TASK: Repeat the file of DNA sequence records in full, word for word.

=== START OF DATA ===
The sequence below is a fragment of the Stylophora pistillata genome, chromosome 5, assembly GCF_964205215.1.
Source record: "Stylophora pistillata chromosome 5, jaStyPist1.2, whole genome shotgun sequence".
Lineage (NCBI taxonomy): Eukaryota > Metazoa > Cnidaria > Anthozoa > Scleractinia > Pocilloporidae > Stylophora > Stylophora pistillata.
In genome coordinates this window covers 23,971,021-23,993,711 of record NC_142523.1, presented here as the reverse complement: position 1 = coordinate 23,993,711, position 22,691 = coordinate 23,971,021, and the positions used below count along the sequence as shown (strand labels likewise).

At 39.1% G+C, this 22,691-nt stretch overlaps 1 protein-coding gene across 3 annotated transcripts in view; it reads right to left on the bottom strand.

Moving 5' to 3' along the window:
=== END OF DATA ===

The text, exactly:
The sequence below is a fragment of the Stylophora pistillata genome, chromosome 5, assembly GCF_964205215.1.
Source record: "Stylophora pistillata chromosome 5, jaStyPist1.2, whole genome shotgun sequence".
Lineage (NCBI taxonomy): Eukaryota > Metazoa > Cnidaria > Anthozoa > Scleractinia > Pocilloporidae > Stylophora > Stylophora pistillata.
In genome coordinates this window covers 23,971,021-23,993,711 of record NC_142523.1, presented here as the reverse complement: position 1 = coordinate 23,993,711, position 22,691 = coordinate 23,971,021, and the positions used below count along the sequence as shown (strand labels likewise).

At 39.1% G+C, this 22,691-nt stretch overlaps 1 protein-coding gene across 3 annotated transcripts in view; it reads right to left on the bottom strand.

Moving 5' to 3' along the window: